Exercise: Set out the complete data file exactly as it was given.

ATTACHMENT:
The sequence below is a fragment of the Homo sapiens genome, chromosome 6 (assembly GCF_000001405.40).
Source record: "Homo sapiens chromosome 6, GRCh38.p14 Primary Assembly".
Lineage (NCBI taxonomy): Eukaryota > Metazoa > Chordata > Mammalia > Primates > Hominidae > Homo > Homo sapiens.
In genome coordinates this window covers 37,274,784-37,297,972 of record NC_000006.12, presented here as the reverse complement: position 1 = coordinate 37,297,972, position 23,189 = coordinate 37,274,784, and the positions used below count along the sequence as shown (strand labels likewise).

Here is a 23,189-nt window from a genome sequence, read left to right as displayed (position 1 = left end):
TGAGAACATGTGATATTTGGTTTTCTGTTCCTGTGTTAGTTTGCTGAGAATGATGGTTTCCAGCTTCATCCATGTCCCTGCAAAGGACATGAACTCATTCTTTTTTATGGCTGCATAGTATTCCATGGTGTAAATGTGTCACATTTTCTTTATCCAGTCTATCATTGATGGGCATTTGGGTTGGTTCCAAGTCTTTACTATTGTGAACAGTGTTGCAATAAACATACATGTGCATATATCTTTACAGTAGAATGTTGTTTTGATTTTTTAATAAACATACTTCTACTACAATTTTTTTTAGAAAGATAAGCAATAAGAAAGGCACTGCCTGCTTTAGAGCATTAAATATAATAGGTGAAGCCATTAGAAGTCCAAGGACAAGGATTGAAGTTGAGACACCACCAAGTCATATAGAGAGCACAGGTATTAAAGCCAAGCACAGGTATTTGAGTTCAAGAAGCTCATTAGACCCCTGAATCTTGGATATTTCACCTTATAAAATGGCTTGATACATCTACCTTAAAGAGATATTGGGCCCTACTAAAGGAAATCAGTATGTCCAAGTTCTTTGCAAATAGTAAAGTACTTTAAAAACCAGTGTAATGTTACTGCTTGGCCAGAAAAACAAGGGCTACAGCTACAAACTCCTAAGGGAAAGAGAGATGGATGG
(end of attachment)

The sequence below is a fragment of the Homo sapiens genome, chromosome 6 (assembly GCF_000001405.40).
Source record: "Homo sapiens chromosome 6, GRCh38.p14 Primary Assembly".
Lineage (NCBI taxonomy): Eukaryota > Metazoa > Chordata > Mammalia > Primates > Hominidae > Homo > Homo sapiens.
In genome coordinates this window covers 37,274,784-37,297,972 of record NC_000006.12, presented here as the reverse complement: position 1 = coordinate 37,297,972, position 23,189 = coordinate 37,274,784, and the positions used below count along the sequence as shown (strand labels likewise).

Here is a 23,189-nt window from a genome sequence, read left to right as displayed (position 1 = left end):
TGAGAACATGTGATATTTGGTTTTCTGTTCCTGTGTTAGTTTGCTGAGAATGATGGTTTCCAGCTTCATCCATGTCCCTGCAAAGGACATGAACTCATTCTTTTTTATGGCTGCATAGTATTCCATGGTGTAAATGTGTCACATTTTCTTTATCCAGTCTATCATTGATGGGCATTTGGGTTGGTTCCAAGTCTTTACTATTGTGAACAGTGTTGCAATAAACATACATGTGCATATATCTTTACAGTAGAATGTTGTTTTGATTTTTTAATAAACATACTTCTACTACAATTTTTTTTAGAAAGATAAGCAATAAGAAAGGCACTGCCTGCTTTAGAGCATTAAATATAATAGGTGAAGCCATTAGAAGTCCAAGGACAAGGATTGAAGTTGAGACACCACCAAGTCATATAGAGAGCACAGGTATTAAAGCCAAGCACAGGTATTTGAGTTCAAGAAGCTCATTAGACCCCTGAATCTTGGATATTTCACCTTATAAAATGGCTTGATACATCTACCTTAAAGAGATATTGGGCCCTACTAAAGGAAATCAGTATGTCCAAGTTCTTTGCAAATAGTAAAGTACTTTAAAAACCAGTGTAATGTTACTGCTTGGCCAGAAAAACAAGGGCTACAGCTACAAACTCCTAAGGGAAAGAGAGATGGATGG